This F3 did most of his locum work in Southampton

My plan for the year

Coming out of FY2 I was certain I wanted to take an F3 year to boost my income and gain more independence over my working hours.

As such, I wanted regular long term work within a department to gain familiarity both with the team and with hospital systems. I wanted to try and avoid adhoc work in numerous departments or even hospitals over weeks and months. This was mainly because you’re unfamiliar with the nature of the work in that department or the routine of the ward. I wanted to avoid being ‘the locum for the day’ doctor.

Your ideas and plans might vary and you may look forward to the variety of work you can sign up to. The benefits of this may be that you extend your experience in different specialities and discover which departments you most enjoy working in.

Signing up to a Staff Bank

As such I applied to join a local staff bank in June, I was guided not to sign up to one too early. This is because some staff banks will take you off their records if you haven’t worked there for 3 months. The signing up process was lengthy but not too complicated. I simply searched online for the hospital’s staff bank webpage and contacted them directly expressing my interest and attached an accompanying CV.

Their response was prompt and opportunities for work looked promising. I also then spoke to current FY2s that I knew in that trust and sought their opinion on the likelihood of gaining long term locum work. They confirmed that plenty of shifts were advertised frequently and as such, I completed the necessary paperwork and obtained references.

Signing up to agencies

In a bid to ensure I wouldn’t be without work – I also signed up to locum agencies as I had been informed they provided better rates and this was verified by a locum F3 I was working with at the time.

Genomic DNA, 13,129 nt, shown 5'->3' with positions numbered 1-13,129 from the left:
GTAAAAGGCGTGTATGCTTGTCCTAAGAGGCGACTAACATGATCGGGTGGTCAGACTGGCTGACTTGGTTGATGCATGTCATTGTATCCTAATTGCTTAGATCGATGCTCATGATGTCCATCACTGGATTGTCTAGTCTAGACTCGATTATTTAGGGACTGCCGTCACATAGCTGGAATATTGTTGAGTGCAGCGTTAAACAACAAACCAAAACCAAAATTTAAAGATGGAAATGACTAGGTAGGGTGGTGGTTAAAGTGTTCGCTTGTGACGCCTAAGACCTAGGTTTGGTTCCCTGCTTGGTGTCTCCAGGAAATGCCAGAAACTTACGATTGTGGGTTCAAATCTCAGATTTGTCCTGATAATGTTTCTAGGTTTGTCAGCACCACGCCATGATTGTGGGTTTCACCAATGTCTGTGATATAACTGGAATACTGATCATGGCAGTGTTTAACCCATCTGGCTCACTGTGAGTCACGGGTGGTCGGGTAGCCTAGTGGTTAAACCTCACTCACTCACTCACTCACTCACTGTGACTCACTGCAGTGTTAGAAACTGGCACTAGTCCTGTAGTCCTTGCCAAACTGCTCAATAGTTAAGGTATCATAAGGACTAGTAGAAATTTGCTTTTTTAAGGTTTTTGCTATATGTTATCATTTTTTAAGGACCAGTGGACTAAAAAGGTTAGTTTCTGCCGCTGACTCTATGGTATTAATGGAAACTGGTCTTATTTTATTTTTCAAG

To broaden my access to potential shifts, I signed up to 2 agencies. They were understandably eager to recruit and again the signing up process was again lengthy but not challenging.

Agencies are easy to find online, large companies like Medacs, Holt and ID Medical are amongst the popular one’s people often join.

Their business model relies on hours you work as their employee. For instance, they may procure a fee of £65/hour from the hospital, give you the majority; for arguments sake £50/hour but then keep £15/hour as their commission. This often means there can be some negotiation room with the agency and they can liaise on your behalf to secure a higher rate from the hospital directly.

Advantages and disadvantages of a Staff Bank

+ Likely to be the first port of call when shifts are advertised prior to being sourced externally i.e. via an agency

+ Some hospitals only employ members of staff via a staff bank and do not engage with external agencies

+ Able to access benefits eligible to staff members of that hospital, e.g. SOME hospitals will not charge you for the annual appraisal

+ Direct access to shifts without third party intermediate (agency). You can often get to know the rota co-ordinators and be contacted directly for shifts if you are a regular locum

  • Only able to work in 1 hospital
  • Flat hourly rate that is often non-negotiable

Advantages and disadvantages of an agency

+ Often higher rate & room for negotiation

+ A range of hospitals to work in

  • Work often short term (1 week/2 week) however long term work can be secure through agencies
  • Work advertise often very close to the date of the shift. Challenging if you want security over shifts

Final word

You’ll often find work in most parts of the country. The first thing to do is to call the staff bank and get an idea for how much work is available through them. If you do know staff at the hospital you intend to work in, try and get some insight into the processes for locums at their hospital.

Don’t sign up to too many organisations (be that staff banks or agencies) as they often all require references which can be lengthy to complete. Consultants are often happy to do this once or twice but by the time it’s the third or fourth time asking, expect to be faced with potential frustration. You may have to rely on them later for a reference for training posts so keep this in mind.

If you would like to write an article to let us know about your experience of your F3 please email us at guidetof3.com and we can provide a certificate that will look great on your CV!

Article by Dr. Ali Abbas Mossa